Alter’s (2010:1) views, which is concurred by Cohan (2012), suggested that it is vital to teach young learners how to balance artistic techniques, skills, abilities, and how to make critical judgements about their own works for creative growth to take place. During the intervention period, the learners were taught to make use of their observational skills by including cognition and creative reasoning. Throughout the intervention process, the test group proved that they were able to adapt and incorporate new observational skills and abilities through visual and mental reasoning and comparison of the subject matter. Alter (2010:1) further stated that young learners will not be able to engage in creative thinking – and problem-solving if they do not see art-making as an expressive outlet because of disinterest and inability to apply skills. Drawing on the conceptual framework of Piaget’s (1952) theory of constructivism and Edwards’ (1999) cognitive shift model, the learners were introduced to a new way of thinking and reasoning creatively and they had to construct their own knowledge of how to observe and recreate subject matter. This was evident during the intervention period and from the results of the post-test. The post-test indicated that the learners were able to apply the skills and newly constructed knowledge through the way they presented subject matter in their artwork.

The comparison between the pre-test and the post-test suggests that the learners improved their ability to visually portray what they perceived through creative reasoning skills and creative problem-solving abilities related to the visual perception of subject matter.

Creative and visual problem-solving

According to Stavridi (2015:2278), creativity is the gateway to creative problem-solving. During art activities, learners have to rely on creative and original methods of thinking and reasoning about subject matter and how to solve problems creatively. This study aimed to enable learners to render what they visually perceive by enhancing their perceptual skills and abilities and critical reasoning skills. Chishti and Jehangir (2014:83), suggested that learning through Visual Arts can help to develop creative thinking and the attainment of important cognitive abilities such as creative visual problem-solving. During the study, and especially the intervention period, the learners had to find a way to draw and record subject matter creatively. They had to visually and mentally resolve problems related to the drawing process to complete the exercises.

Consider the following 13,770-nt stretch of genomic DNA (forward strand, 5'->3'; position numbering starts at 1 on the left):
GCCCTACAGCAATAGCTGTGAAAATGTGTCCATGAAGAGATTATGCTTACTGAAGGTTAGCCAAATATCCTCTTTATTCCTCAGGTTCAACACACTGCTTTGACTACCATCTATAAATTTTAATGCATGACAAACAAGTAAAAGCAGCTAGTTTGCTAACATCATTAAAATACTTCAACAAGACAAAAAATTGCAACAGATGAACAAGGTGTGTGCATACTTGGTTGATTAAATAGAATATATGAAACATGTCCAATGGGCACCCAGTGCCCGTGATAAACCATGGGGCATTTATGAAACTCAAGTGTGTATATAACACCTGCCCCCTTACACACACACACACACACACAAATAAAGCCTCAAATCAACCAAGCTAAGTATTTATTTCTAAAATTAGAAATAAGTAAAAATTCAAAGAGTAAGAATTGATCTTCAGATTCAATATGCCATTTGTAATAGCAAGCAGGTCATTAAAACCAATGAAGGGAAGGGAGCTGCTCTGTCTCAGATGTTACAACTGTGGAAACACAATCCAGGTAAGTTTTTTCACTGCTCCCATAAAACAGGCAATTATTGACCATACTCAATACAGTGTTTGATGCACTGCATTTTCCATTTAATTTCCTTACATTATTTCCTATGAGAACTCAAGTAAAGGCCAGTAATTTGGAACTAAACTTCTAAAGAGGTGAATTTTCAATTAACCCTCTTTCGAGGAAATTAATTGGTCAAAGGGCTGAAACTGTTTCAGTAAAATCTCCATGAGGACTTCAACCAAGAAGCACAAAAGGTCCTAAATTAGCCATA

Ulger (2018) cited that while solving problems during the art-making process, it is important for learners to acquire ‘structural knowledge’ and a deeper understanding of the characteristics of subject matter. The participants were taught to observe and analyse the structural elements of objects, such as size, shape, edges, and lines, to gain knowledge and an understanding of the object so that they could best come up with solutions of how to represent what they visually perceived graphically.

Rosier (2010:14) stated that visual memory, along with the prefrontal cortex, work together to enhance and creatively solve problems during the art-making process. If creative problem-solving is to be employed, a strong visual component (perception/observation) is needed. Visual memory is enhanced through visual imagery and an understanding of what is perceived by mentally and visually comparing differences and similarities of the subject matter. The participants were able to creatively solve problems they encountered during the intervention period and the post-test by relying on visual memory, observational skills, and haptic perception. Through their understanding and knowledge of the structural elements stored in their memory, they were able to resolve the issue of portraying subject matter in the absence of visual input.

Eisner (2002:26) postulated that when learners encounter problems during art-making activities, they can creatively and systematically resolve them through the process of meta-cognition. During this process, newly formed concepts and knowledge are linked to existing knowledge. Rosier (2010:17) stated that meta-cognition is a person’s awareness of their own thoughts and what might influence their thinking. The participants were able to form links between newly formed knowledge and their understanding of observational techniques demonstrated by their ability to recall images from memory and to use tactile sensation to recreate subject matter in their artworks. Rosier (2010:17) added that through meta-cognitive thinking, learners’ problem-solving strategies are further developed by their ability to strategise solutions to problems through the knowledge they previously constructed during art activities.